Legal Eyesight Requirements for Driving UK

When you have your eyes professionally tested by an optician, you’ll receive a visual acuity score. The legal eyesight requirements for driving in the UK is to have a minimum visual acuity score of 6/12. This applies to both full licence holders and learner drivers.

What is the Meaning of 6/12 for Eyesight?

An eyesight score of 6/12 is your visual acuity test result based on the Snellen Scale eye chart. The second number on the visual acuity score (in this instance it’s 12) is based on a person with normal vision and that doesn’t require corrective vision. This means that a person with normal vision can read a specific line of text from an eye chart from 12 metres.

If you have a visual acuity score of 6/12, it means you can read the same line of text from a distance of 6 metres – half that of a person with normal eyesight.

For another example, if we consider the top largest letter on the eye chart, if a person can only read this letter from a distance of 6 metres and none of the smaller letters, their visual acuity score will be 6/60. It means they they can read this letter from 6 metres distance, whereas a person with normal eyesight can read the same letter from a distance of 60 metres.

The meaning of 6/12 eyesight explained
The meaning of 6/12 eyesight explained

How do I Know if I Need Glasses for Driving?

If you’re not entirely confident about your current standard of vision, the best action is to book an appointment at your local opticians. Alternatively you can test your own eyesight using the same method that the police and the DVSA (Driver and Vehicle Standards Agency) use prior to taking the car out on the driving test.

To know if you need glasses for driving, see if you can read a car number plate from a distance of 20 metres. If you’re not sure how far 20 metres is, it works out roughly at 5 car lengths.

Can the Optician Take Your Driving Licence Away?

No, opticians do not hold the power to take away a person’s driving licence.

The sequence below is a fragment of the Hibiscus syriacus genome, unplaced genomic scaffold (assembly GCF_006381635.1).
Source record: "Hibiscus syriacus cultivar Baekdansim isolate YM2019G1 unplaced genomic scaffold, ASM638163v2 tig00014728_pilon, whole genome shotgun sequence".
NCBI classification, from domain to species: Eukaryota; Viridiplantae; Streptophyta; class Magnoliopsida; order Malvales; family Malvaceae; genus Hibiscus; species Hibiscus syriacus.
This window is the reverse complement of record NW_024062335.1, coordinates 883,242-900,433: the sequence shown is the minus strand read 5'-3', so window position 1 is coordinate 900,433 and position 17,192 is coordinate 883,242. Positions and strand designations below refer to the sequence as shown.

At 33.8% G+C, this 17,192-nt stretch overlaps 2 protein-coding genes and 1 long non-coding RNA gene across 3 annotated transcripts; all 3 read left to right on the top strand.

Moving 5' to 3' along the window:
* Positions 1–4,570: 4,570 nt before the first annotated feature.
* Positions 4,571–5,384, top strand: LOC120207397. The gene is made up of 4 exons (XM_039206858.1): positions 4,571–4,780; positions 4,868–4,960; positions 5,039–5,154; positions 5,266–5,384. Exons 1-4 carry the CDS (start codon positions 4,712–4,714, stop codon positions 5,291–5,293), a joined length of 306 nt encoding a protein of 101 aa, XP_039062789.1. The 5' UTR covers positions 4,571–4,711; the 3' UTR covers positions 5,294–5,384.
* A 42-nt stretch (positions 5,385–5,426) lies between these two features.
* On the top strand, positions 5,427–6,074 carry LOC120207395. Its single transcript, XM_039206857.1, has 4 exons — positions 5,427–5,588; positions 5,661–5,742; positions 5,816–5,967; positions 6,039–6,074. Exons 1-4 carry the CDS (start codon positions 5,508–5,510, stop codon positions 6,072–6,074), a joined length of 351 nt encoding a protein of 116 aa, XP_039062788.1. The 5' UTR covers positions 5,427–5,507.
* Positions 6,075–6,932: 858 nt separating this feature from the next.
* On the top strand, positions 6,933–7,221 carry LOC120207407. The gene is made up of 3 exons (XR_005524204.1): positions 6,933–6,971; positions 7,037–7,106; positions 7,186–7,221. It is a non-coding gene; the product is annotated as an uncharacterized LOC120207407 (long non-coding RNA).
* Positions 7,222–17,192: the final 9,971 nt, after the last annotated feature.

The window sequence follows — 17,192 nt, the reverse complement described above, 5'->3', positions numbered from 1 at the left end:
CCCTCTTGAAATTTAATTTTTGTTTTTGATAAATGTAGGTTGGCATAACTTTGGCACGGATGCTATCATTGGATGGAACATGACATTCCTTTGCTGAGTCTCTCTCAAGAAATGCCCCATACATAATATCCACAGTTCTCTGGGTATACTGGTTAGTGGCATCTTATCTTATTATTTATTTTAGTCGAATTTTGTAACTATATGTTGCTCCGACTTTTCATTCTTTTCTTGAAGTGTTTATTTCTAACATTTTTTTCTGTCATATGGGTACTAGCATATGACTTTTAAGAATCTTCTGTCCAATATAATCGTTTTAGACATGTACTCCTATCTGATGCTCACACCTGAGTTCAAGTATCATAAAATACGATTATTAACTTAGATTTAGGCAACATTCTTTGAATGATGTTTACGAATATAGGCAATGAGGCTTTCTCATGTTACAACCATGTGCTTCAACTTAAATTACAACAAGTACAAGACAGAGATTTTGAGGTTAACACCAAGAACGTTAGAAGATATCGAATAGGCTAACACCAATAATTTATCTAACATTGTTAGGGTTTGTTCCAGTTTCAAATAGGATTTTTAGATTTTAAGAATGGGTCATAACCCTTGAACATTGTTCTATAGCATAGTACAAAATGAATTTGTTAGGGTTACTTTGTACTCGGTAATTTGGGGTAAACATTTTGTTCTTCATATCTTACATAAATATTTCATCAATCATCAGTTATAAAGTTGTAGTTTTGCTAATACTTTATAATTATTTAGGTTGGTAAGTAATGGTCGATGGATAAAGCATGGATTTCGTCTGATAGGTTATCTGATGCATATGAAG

Do Opticians Inform the DVLA?

Opticians have a duty of confidentiality to the patient, but in certain situations where the optician believes a patient has rejected medical advice to no longer drive, they may in the interest of public safety have a responsibility to report the patient to the DVLA, stating in writing that they are unfit to drive.

Driving With Poor Eyesight

Studies suggest that motorists driving with poor eyesight are four times more likely to become involved in an accident. Not only is driving with poor eyesight hazardous, but it also comes with the risk of prosecution.

If while driving the police suspect a driver of having poor eyesight, the driver will be asked to read a number plate from a distance of 20 metres (in good daylight conditions). If the driver is unable to read the number plate, the following conditions can occur:

Driving Licence Revoked

The driver’s licence is immediately revoked until the driver has an eye test and has their vision corrected. The driver must then apply to the DVLA to have their licence reinstated while supplying proof that their eyesight meets at least the minimum legal requirements for driving.

Fines and Penalty Points

Drivers who receive a notice of intended prosecution face fines issued by court of up to £1000 and three penalty points.


In extreme situations where a driver’s poor eyesight has resulted in an accident, the driver may receive a prison sentence.

Invalid Insurance

Driving with impaired vision may mean you’re not driving in accordance with the terms and conditions of your insurance policy, therefore potentially invalidating it.

Is Driving Without Glasses Illegal?

If your visual acuity score does not meet the minimum legal requirement of 6/12 for driving when you’re not wearing glasses or contact lenses, then yes it is illegal to drive.

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